Indiana Court of Appeals

COA to hold oral argument in Allen County

July 8, 2011
Jenny Montgomery
The Indiana Court of Appeals will hear oral arguments in Carrie Chapman v. Howard L. Chapman and Elizabeth W. Chapman, Trustees of The Stephen L. Chapman Irrevocable Trust Agreement, No. 02A03-1012-TR-624, at 10:30 a.m. July 12 at the Allen County Courthouse in Ft. Wayne.
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Court examines 'entry' of guilty plea withdrawal motions

July 7, 2011
Michael Hoskins
The Court of Appeals has ruled that a man convicted of not paying more than $22,000 in child support wrongly interpreted state law about withdrawing his guilty plea, and that the trial judge correctly prevented the man from doing so because he didn’t file a request in writing or justify the withdrawal.
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COA sides with man accused of stealing hotdogs

July 7, 2011
Jenny Montgomery
The Indiana Court of Appeals says a man who was fired for snatching two hotdogs from the company refrigerator is entitled to unemployment benefits.
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COA: Judge can cite statutes and facts not in CHINS petition

July 6, 2011
Michael Hoskins
The Indiana Court of Appeals has found that a Hendricks Superior judge didn’t step outside his authority when referencing statutes and facts not specifically cited in a Department of Child Services petition alleging two minor boys were Children in Need of Services.
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Defining decisions on legal lexicon

July 6, 2011
Michael Hoskins
A single word might determine the fate of a case before one of Indiana’s highest courts, so it’s no surprise that judges will often turn to dictionaries to help interpret what a word and statute might mean.
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Court orders new arson trial

June 30, 2011
Jennifer Nelson
The Indiana Court of Appeals ordered a new trial for a man convicted of arson because the trial court erred in letting the state amend the charging information after it had read the original charges to the jury.
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COA turns to dictionary in contract dispute

June 30, 2011
Jenny Montgomery
Citing Black’s Law Dictionary’s definitions of “solicit” and “induce,” the Indiana Court of Appeals has affirmed a trial court’s finding that a software company did not violate terms of its contract with another business.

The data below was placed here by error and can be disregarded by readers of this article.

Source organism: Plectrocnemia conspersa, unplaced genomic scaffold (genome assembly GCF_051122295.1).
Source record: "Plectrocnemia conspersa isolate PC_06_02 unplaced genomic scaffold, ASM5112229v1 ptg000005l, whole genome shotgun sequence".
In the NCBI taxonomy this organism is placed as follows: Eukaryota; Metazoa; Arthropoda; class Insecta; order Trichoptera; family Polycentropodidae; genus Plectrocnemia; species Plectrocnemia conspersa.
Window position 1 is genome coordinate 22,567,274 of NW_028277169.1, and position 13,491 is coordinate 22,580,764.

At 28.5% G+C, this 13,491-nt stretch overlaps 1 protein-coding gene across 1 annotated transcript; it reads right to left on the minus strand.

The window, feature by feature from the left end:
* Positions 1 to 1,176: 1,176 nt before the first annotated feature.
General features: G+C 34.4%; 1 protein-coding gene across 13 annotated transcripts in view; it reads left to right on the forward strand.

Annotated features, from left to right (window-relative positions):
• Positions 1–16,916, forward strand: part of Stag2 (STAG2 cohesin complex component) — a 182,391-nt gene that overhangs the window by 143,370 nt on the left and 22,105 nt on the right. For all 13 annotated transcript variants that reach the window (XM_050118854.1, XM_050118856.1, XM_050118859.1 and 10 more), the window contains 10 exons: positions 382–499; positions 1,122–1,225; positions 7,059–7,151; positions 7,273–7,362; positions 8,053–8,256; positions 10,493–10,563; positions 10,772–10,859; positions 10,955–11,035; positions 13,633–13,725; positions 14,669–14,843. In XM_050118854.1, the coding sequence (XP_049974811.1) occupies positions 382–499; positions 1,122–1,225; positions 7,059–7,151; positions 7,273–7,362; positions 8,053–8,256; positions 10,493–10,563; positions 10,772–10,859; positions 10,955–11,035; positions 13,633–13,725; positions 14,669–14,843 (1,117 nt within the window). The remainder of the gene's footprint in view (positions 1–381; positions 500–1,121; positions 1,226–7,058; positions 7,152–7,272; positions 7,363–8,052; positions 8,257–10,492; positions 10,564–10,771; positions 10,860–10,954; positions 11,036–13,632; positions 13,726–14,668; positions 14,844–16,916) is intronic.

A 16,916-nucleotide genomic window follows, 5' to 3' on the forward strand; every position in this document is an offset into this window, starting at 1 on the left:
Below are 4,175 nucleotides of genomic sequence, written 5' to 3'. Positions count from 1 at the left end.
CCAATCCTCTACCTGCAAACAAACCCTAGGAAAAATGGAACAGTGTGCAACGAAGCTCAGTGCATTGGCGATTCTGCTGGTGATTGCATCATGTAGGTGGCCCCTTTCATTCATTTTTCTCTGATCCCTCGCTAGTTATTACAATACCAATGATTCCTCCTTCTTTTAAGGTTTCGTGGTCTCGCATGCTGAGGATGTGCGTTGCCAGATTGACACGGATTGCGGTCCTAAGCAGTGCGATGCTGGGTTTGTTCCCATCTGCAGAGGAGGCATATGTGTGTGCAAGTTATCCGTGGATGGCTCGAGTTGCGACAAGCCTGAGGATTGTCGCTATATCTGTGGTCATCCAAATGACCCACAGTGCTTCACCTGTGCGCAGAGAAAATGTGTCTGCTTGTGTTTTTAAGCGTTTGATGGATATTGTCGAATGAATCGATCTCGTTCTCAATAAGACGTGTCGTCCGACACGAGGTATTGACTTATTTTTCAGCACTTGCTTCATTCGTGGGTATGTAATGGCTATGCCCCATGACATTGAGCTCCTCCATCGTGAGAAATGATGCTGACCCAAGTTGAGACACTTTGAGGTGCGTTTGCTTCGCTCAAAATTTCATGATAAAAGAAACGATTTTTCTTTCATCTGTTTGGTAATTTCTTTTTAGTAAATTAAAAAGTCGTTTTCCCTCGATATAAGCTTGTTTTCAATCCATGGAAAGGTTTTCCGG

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Court of Appeals dismisses termination-order appeal

June 28, 2011
Jennifer Nelson
Because the parents of six children who were removed from their home did not timely initiate the appeal of termination of their parental rights, the Indiana Court of Appeals dismissed their appeal.
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Judge: Man did not knowingly waive right to counsel

June 27, 2011
Jennifer Nelson
An Indiana Court of Appeals judge raised six points in a dissent Monday as to why he disagreed with his colleagues’ decision to affirm the revocation of a man’s probation based on the conclusion that the defendant knowingly, intelligently, and voluntarily waived his right to counsel.
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Appellate court divided over trust liability

June 27, 2011
Jennifer Nelson
The Indiana Court of Appeals split Monday in a probate suit involving whether trustees failed to distribute a portion of the trust corpus in a timely manner. The majority upheld finding the trustees liable, but ordered a re-evaluation of compensatory damages and attorney fees.
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COA: filing of commitment report is a procedural requirement

June 24, 2011
Jennifer Nelson
In a case of first impression, the Indiana Court of Appeals had to decide whether the timely filing of a doctor’s report in an involuntary commitment is a jurisdictional prerequisite or a procedural requirement.
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Justices discuss jury unanimity in molestation cases

June 23, 2011
Jennifer Nelson
The Indiana Supreme Court addressed the issue of unanimous jury verdicts in child molesting cases Thursday, and adopted reasoning from the California Supreme Court when dealing with the “either/or” rule in cases where multiple instances are mentioned but the defendant faces only one charge.